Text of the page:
Ian Leach: Why Donald Trump can win against print journalism

Monday, January 29, 2018 - 5:37pm

Over the past year, I’ve seen a dramatic shift in reputable journalistic outlets’ — like The New York Times, the Wall Street Journal and The Washington Post — coverage of the presidency to what individuals might perceive as being more partisan than in the past. In many ways, this shift can be seen as a response to the pages of lies that PolitiFact has noted over the course of President Donald Trump’s presidency and his campaign. Put yourself in the shoes of a journalist: How do you cover a lie while making sure that A) your article isn’t seen as inherently partisan and B) your information establishes that the lie is, well, a lie. The New York Times has been grappling with this problem ever since Trump announced his candidacy for president. Despite the lies that Trump has told over the course of his presidency, newspapers still have difficulty explaining these kinds of falsehoods from a political official. In NYT Public Editor Liz Spayd’s article addressing The New York Times trying to grapple with these falsehoods, Spayd actually suggests using the term “lie” sparingly, something that should seem incredibly concerning. Because of Trump’s tendency to lie throughout his presidency, mainstream print journalism has yet to adapt to the era of Trump and has failed in many ways at effectively communicating how the normative values in American democracy are being broken.

I see Trump’s successful campaign as coming from this journalistic hesitancy. In attempts to ensure an article has a lack of partisan slant, the news will proceed to use language that seems distanced from the facts. This is normal, and many communications and journalism scholars would say this is critical for the news to do its job. With that said, this logic doesn’t quite acknowledge how this can be perceived by an average person reading the news. In attempting to make something feel “objective” — and many individuals, including myself, take serious issue with the idea of objectivity as a realistic goal — mainstream outlets can also make the news feel normal and ordinary. These stories can feel as if something that might be seen as “breaking the norm” as being an event that should happen in how we understand American democracy. Trump has broken so many norms that it’s hard for mainstream outlets to ratchet up the rhetoric when there are already so many values that are different from past presidencies.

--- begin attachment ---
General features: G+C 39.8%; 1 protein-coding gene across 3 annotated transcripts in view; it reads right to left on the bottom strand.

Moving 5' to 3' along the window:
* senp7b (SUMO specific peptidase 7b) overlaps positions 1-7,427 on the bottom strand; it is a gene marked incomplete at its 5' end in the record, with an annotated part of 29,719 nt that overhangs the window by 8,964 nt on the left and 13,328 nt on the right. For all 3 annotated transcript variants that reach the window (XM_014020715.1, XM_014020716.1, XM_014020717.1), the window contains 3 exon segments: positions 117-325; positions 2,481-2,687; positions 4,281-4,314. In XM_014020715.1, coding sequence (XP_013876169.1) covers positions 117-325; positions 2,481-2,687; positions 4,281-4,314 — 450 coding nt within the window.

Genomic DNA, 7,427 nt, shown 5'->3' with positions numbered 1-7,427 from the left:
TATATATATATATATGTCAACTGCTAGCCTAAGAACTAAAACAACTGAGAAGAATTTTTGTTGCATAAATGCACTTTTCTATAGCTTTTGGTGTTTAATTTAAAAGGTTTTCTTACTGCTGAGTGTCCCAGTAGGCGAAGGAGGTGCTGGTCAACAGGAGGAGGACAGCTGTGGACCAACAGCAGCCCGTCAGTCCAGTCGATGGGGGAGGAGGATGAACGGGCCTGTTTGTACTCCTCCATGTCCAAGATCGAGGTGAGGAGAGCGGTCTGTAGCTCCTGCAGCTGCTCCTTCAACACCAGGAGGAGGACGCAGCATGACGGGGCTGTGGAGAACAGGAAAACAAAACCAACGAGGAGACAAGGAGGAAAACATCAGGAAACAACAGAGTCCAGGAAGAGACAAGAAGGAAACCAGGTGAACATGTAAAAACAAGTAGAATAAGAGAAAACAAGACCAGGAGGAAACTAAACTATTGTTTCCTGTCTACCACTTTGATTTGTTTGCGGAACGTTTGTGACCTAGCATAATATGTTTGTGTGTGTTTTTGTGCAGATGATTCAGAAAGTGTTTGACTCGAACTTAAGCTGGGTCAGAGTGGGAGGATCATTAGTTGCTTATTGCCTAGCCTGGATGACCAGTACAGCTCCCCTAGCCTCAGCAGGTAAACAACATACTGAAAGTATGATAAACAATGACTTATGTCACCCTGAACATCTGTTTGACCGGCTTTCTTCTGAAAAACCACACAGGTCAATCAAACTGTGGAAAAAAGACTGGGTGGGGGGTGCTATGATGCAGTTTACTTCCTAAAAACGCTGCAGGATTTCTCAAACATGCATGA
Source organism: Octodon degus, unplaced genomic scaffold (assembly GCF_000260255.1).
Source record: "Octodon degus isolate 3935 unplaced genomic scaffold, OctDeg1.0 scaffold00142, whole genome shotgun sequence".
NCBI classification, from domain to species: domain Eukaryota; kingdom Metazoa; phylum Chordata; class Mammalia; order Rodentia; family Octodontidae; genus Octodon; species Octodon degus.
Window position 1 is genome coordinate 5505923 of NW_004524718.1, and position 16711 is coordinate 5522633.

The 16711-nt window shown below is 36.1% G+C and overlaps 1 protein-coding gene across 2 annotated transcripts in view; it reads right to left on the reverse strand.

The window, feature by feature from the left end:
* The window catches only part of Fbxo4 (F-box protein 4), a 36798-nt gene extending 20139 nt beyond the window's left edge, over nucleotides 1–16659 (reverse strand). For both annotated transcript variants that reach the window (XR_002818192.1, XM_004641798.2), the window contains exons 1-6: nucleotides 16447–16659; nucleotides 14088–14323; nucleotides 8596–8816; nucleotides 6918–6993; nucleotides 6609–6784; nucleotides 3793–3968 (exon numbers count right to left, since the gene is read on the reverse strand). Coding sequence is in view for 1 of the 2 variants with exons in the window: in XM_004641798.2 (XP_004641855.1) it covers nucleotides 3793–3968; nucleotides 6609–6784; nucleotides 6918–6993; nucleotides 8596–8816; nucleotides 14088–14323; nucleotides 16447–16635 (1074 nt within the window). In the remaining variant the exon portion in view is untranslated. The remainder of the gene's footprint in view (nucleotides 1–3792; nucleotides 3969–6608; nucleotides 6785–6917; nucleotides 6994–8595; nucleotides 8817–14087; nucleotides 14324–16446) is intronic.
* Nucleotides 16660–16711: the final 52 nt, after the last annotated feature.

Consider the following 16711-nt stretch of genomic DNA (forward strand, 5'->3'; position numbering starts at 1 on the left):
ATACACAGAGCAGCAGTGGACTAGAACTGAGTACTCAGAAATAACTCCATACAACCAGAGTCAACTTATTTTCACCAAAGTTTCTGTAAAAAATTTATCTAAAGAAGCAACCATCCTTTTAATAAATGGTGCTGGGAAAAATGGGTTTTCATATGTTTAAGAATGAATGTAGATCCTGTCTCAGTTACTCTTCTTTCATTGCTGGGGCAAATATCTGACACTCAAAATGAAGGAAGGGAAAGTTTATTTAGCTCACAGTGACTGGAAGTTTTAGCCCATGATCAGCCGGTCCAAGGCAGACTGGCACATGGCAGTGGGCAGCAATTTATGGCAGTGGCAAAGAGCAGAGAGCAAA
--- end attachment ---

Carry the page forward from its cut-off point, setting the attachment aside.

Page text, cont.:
To think of an example, recall the Access Hollywood tape. The New York Times decided that the article about the tape would be titled “Donald Trump Apology Caps Day of Outrage Over Lewd Tape.” The Times’s attempt to be impartial can appear as if this were ordinary. The word “outrage” can have some serious implications and connotations, but it doesn’t mention the comments Trump made on its own — quite literally why the story exists. Stories like these exemplify how the actual event has deviated from the norm within the article itself, but this sort of language in the title doesn’t do the article justice, and a casual reader may leave without fully understanding its importance. What it doesn’t tell the reader is that a man running for president said that he could sexually assault women. These horrific moments need to be said and written in ways that allow the reader to understand the gravity of what is happening in the political sphere, something that I don’t see happening in mainstream news outlets.

However, there is still hope in the journalism industry. Journalists are changing the way they present news, and there have even grown unlikely news sources that can help individuals interpret what is actually going on. When we think about the news, we think of the CNNs or The New York Times of the world as the only spaces where individuals get their news. Comedy shows rarely addressed politics even 10 or 20 years ago, excluding The Daily Show and The Colbert Report. Now, however, more and more night shows and comedy shows are addressing serious topics in funny ways. Vox writer Carlos Maza, has had his finger on the pulse of TV political information for a while now, but his argument about how comedians have improved political awareness has become particularly salient: Comedians have the ability to call out ridiculous arguments and do so in comical ways, and it has started permeating into TV journalism as well. CNN’s Jake Tapper has increasingly become tougher in his questioning and statements, and it has garnered him millions of followers.

Print journalism needs to find outlets that can allow for the same sorts of interpretation — and, frankly, it needs to be done in ways outside of the opinion column. As we see print news employing more multimedia in their articles, these companies need to continue to evolve and change if they want to be able to inform Americans and call out events as normatively “breaking the rules” in our democracy. Read time for articles are dramatically lower, and this means that news stories need to be aggressive in getting important information in ways that a reader can interpret and take with them. Print journalism isn’t going to die, yet, but it could if the era of Trump permeates too far into the journalism industry.

Ian Leach can be reached at ileach@umich.edu.